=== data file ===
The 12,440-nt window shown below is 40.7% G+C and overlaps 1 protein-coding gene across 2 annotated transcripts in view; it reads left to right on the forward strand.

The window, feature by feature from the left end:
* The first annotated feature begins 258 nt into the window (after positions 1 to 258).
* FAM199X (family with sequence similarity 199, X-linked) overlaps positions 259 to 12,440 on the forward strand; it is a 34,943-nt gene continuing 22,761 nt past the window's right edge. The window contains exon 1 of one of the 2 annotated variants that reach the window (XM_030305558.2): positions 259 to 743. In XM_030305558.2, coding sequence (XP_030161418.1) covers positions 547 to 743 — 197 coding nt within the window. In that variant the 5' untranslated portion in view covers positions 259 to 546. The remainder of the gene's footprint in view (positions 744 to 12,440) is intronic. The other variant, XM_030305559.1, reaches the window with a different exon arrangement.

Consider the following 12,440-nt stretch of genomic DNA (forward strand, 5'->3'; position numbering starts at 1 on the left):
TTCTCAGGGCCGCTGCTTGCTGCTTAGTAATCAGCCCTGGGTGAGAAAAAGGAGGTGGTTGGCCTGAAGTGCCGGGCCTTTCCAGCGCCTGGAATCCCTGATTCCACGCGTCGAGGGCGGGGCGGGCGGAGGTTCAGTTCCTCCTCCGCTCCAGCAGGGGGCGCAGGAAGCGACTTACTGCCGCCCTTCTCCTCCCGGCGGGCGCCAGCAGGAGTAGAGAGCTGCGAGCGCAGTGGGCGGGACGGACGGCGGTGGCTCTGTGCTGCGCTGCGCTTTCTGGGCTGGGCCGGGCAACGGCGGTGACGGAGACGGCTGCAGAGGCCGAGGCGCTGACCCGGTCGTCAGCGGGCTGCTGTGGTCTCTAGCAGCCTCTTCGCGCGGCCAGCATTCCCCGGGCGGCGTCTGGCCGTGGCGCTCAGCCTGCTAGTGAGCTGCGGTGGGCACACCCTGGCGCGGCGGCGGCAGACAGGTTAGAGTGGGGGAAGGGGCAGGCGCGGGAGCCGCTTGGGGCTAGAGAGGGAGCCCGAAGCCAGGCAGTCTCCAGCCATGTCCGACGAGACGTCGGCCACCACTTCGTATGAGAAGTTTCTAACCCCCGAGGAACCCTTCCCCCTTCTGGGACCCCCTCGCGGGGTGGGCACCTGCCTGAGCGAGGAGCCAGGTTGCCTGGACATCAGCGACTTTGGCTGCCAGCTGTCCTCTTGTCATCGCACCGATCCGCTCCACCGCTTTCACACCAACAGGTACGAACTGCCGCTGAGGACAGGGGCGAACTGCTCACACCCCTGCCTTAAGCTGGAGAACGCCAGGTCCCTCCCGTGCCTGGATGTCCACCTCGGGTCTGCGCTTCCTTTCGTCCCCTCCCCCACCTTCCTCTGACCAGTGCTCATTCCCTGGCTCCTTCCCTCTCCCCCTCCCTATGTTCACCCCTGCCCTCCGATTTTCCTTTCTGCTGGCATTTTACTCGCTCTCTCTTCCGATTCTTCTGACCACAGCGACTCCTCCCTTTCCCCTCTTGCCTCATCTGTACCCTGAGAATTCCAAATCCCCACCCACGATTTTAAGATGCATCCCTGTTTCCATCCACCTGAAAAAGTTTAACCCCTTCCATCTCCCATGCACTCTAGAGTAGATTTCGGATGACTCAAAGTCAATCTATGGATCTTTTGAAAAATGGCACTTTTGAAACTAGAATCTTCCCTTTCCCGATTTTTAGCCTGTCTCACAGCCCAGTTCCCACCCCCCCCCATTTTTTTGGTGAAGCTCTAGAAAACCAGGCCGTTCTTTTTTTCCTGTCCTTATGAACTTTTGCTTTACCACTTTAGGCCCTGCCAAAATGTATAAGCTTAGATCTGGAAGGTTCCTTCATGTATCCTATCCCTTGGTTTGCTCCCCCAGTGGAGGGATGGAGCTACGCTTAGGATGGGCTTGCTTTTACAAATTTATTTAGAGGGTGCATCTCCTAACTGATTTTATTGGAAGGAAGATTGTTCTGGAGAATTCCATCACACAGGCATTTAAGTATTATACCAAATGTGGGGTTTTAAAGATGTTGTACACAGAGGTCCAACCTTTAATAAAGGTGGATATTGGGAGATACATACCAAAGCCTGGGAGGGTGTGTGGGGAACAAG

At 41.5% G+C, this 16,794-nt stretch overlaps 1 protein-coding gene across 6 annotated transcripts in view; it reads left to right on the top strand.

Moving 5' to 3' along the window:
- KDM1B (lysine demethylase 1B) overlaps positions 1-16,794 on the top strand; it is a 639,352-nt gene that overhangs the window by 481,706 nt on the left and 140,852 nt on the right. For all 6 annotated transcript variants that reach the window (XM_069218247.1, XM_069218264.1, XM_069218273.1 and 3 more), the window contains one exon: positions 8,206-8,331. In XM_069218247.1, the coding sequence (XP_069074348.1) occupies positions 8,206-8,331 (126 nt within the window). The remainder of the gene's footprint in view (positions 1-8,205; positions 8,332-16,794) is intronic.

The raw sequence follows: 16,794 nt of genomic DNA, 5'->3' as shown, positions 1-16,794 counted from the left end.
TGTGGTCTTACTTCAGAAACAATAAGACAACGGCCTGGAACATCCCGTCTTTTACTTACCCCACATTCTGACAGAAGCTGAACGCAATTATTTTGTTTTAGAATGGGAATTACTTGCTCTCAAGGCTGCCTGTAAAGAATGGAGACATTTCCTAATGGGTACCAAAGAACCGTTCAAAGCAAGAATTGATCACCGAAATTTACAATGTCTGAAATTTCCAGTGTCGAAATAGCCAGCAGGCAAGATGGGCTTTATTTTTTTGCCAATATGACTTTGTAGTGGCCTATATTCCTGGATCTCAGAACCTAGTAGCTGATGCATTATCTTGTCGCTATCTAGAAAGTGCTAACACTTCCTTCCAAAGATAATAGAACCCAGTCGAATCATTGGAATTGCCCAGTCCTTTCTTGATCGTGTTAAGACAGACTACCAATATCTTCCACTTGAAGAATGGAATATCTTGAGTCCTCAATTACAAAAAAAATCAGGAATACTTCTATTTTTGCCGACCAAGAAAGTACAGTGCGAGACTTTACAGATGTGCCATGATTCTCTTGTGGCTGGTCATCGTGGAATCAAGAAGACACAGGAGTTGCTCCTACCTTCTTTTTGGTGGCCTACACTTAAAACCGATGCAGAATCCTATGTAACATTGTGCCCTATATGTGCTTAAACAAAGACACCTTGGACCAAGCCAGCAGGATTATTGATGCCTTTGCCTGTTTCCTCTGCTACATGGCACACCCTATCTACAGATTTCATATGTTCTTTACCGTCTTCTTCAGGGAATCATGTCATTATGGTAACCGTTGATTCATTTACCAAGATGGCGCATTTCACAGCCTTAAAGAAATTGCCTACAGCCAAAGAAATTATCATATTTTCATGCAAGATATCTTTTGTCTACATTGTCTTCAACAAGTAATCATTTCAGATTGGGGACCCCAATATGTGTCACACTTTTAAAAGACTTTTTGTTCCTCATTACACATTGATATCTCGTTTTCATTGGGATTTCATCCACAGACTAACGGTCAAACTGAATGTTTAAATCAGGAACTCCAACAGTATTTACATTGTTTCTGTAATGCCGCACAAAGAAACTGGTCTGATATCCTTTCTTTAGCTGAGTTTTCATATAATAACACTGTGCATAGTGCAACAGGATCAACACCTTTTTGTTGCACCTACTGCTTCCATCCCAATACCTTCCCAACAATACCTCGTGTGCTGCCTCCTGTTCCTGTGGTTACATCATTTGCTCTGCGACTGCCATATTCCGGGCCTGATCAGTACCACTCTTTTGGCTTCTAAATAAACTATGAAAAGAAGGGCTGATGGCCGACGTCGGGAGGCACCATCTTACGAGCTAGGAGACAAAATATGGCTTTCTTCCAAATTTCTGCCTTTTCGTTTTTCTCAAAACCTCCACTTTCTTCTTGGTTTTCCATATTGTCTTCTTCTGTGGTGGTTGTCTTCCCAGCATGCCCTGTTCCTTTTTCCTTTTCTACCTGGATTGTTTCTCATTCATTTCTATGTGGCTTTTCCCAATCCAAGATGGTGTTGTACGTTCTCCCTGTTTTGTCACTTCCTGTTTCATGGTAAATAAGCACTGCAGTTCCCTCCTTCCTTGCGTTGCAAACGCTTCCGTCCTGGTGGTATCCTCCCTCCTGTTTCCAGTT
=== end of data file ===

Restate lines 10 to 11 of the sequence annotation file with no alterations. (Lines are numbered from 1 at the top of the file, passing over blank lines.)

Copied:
The raw sequence follows: 16,794 nt of genomic DNA, 5'->3' as shown, positions 1-16,794 counted from the left end.
TGTGGTCTTACTTCAGAAACAATAAGACAACGGCCTGGAACATCCCGTCTTTTACTTACCCCACATTCTGACAGAAGCTGAACGCAATTATTTTGTTTTAGAATGGGAATTACTTGCTCTCAAGGCTGCCTGTAAAGAATGGAGACATTTCCTAATGGGTACCAAAGAACCGTTCAAAGCAAGAATTGATCACCGAAATTTACAATGTCTGAAATTTCCAGTGTCGAAATAGCCAGCAGGCAAGATGGGCTTTATTTTTTTGCCAATATGACTTTGTAGTGGCCTATATTCCTGGATCTCAGAACCTAGTAGCTGATGCATTATCTTGTCGCTATCTAGAAAGTGCTAACACTTCCTTCCAAAGATAATAGAACCCAGTCGAATCATTGGAATTGCCCAGTCCTTTCTTGATCGTGTTAAGACAGACTACCAATATCTTCCACTTGAAGAATGGAATATCTTGAGTCCTCAATTACAAAAAAAATCAGGAATACTTCTATTTTTGCCGACCAAGAAAGTACAGTGCGAGACTTTACAGATGTGCCATGATTCTCTTGTGGCTGGTCATCGTGGAATCAAGAAGACACAGGAGTTGCTCCTACCTTCTTTTTGGTGGCCTACACTTAAAACCGATGCAGAATCCTATGTAACATTGTGCCCTATATGTGCTTAAACAAAGACACCTTGGACCAAGCCAGCAGGATTATTGATGCCTTTGCCTGTTTCCTCTGCTACATGGCACACCCTATCTACAGATTTCATATGTTCTTTACCGTCTTCTTCAGGGAATCATGTCATTATGGTAACCGTTGATTCATTTACCAAGATGGCGCATTTCACAGCCTTAAAGAAATTGCCTACAGCCAAAGAAATTATCATATTTTCATGCAAGATATCTTTTGTCTACATTGTCTTCAACAAGTAATCATTTCAGATTGGGGACCCCAATATGTGTCACACTTTTAAAAGACTTTTTGTTCCTCATTACACATTGATATCTCGTTTTCATTGGGATTTCATCCACAGACTAACGGTCAAACTGAATGTTTAAATCAGGAACTCCAACAGTATTTACATTGTTTCTGTAATGCCGCACAAAGAAACTGGTCTGATATCCTTTCTTTAGCTGAGTTTTCATATAATAACACTGTGCATAGTGCAACAGGATCAACACCTTTTTGTTGCACCTACTGCTTCCATCCCAATACCTTCCCAACAATACCTCGTGTGCTGCCTCCTGTTCCTGTGGTTACATCATTTGCTCTGCGACTGCCATATTCCGGGCCTGATCAGTACCACTCTTTTGGCTTCTAAATAAACTATGAAAAGAAGGGCTGATGGCCGACGTCGGGAGGCACCATCTTACGAGCTAGGAGACAAAATATGGCTTTCTTCCAAATTTCTGCCTTTTCGTTTTTCTCAAAACCTCCACTTTCTTCTTGGTTTTCCATATTGTCTTCTTCTGTGGTGGTTGTCTTCCCAGCATGCCCTGTTCCTTTTTCCTTTTCTACCTGGATTGTTTCTCATTCATTTCTATGTGGCTTTTCCCAATCCAAGATGGTGTTGTACGTTCTCCCTGTTTTGTCACTTCCTGTTTCATGGTAAATAAGCACTGCAGTTCCCTCCTTCCTTGCGTTGCAAACGCTTCCGTCCTGGTGGTATCCTCCCTCCTGTTTCCAGTT